New director, exhibit at Delaware Agricultural Museum

New executive director of the Delaware Agricultural Museum and Village in Dover stands in front of the newest exhibit “Grandma’s Wash Day.” (Delaware State News/Marc Clery)

DOVER — Carolyn Claypoole has always had a love for history at an early age.

“I grew up in Laramie, Wyoming,” Ms. Claypoole said. “My mother was a fourth-grade teacher. That’s the grade when you typically learn state history and she fostered my interest in the history of the American West. My parents took us on camping trips around Wyoming in the summers and we would always visit historic sites along the way.”

Later as a student at the University of Wyoming, Ms. Claypoole and her friend attended a weeklong living history camp of interpretation at Fort Laramie, which helped further solidify her passion for history.

“We lived and worked as Army laundresses would have during the 1870s and it was awful,” Ms. Claypoole said. “The living conditions were terrible and the food was worse. But needless to say, the experience gave me a true appreciation for how people lived back then and the hardships they endured.”

Ms. Claypoole’s love of American history continued and expanded throughout the years to the point that she was recently named the new director of the Delaware Agricultural Museum & Village in Dover.

“Excited isn’t a big enough word,” Ms. Claypoole said. “I am energized.” “This is the job I’ve been looking forward to for many years.”

She held positions over a 16-year period with the National Archives and Records Administration and the Library of Congress in Washington, D.C.

Ms. Claypoole is also active with the Lewes Historical Society, currently serving as chairwoman of the society’s collections committee.

Assuming her position on April 30, she replaced former DAMV Executive Director Di Rafter, is relocating out west after 12 years at the museum.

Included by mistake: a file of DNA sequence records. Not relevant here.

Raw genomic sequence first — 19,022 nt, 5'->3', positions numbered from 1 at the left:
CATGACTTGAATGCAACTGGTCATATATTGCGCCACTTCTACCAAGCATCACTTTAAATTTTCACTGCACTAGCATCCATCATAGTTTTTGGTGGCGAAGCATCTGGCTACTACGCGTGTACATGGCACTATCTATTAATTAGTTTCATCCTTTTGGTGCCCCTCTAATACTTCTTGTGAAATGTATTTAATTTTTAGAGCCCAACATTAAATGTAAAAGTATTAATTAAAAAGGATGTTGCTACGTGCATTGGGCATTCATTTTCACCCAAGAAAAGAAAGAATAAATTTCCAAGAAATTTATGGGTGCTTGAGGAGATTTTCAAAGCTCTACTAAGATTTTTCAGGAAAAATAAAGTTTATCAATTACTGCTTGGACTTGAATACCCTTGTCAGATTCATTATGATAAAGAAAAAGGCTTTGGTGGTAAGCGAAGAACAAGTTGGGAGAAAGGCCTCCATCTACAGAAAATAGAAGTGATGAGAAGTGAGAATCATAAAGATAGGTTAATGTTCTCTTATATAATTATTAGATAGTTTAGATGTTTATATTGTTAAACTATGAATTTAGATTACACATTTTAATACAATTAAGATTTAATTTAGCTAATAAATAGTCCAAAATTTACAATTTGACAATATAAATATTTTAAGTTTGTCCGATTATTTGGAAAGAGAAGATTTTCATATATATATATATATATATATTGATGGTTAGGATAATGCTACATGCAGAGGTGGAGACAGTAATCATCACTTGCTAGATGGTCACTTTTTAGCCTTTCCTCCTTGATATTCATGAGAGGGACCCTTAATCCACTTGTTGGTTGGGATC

The Kleanwell Electric Washing Machine, circa 1920, sold for $87.50. (Delaware State News/Marc Clery)

“I started on April 30,” Ms. Claypoole said. “I can sum up my experience so far easily. It’s challenging, interesting and very rewarding, as I’m extremely fortunate to work with a terrific museum board.

“As a whole and individually, they could not be more supportive of a number of the new ideas and initiatives I have pitched and hope to enact over the coming months.”

The museum recently opened its newest exhibit called “Grandma’s Wash Day”.

The exhibit includes various household items and traces the evolution of devices and machines dating from the mid-1800s to 1933 that were used to launder clothes.

“The early model machines in the exhibit from roughly 1889 to 1920 are incredibly intricate in their design and are also beautiful examples of American craftsmanship,” Ms. Claypoole said. “As you examine them, you wonder who and how someone came up with the design concept for the machines.”

The exhibit will be in place through the fall of 2019 at the museum at 866 N. Dupont Highway.

The wash day exhibit was curated by Maegan Peterman, a former intern at the museum and Don Boon and Richie Shehorn, two volunteers of the museum, said Ms. Claypoole.

“The wash day exhibit is intended to enhance patrons’ understanding and appreciation for the people who settled in rural areas of this country, the joys and hardships they experienced as well as the routine aspects of their lives,” Ms. Claypoole said.

Ms. Claypoole said the response from visitors has been great so far.

“The exhibit tends to elicit comments from nearly everyone who stops to look at the machines and to read the exhibit panels,” Ms. Claypoole said.

The “Easy” Electric Washing Machine, circa 1912-1925, had two components: a washing machine and a spin dryer. (Delaware State News/Marc Clery)

One comment from a patron regarding her relatives said “A farm family who had this wonderful contraption, a 1930 gas-powered Maytag washing machine but had to tote water uphill from the well just to fill it — amazes me”.

Ms. Claypoole said revisiting history firsthand helps people better appreciate families, or people who lived during that time.

“It tells you two things that are not readily apparent,” Ms. Claypoole said. “One, the machines were marketed to people in rural areas who had no electricity and two, so-called modern conveniences are less than convenient in areas where there was also no indoor plumbing.

“These are facts that don’t come to mind for most people when they look at the exhibit and they are an important part of the story and historical interpretation.”

Arshon Howard is a freelance writer living in Dover.

Facebook Comment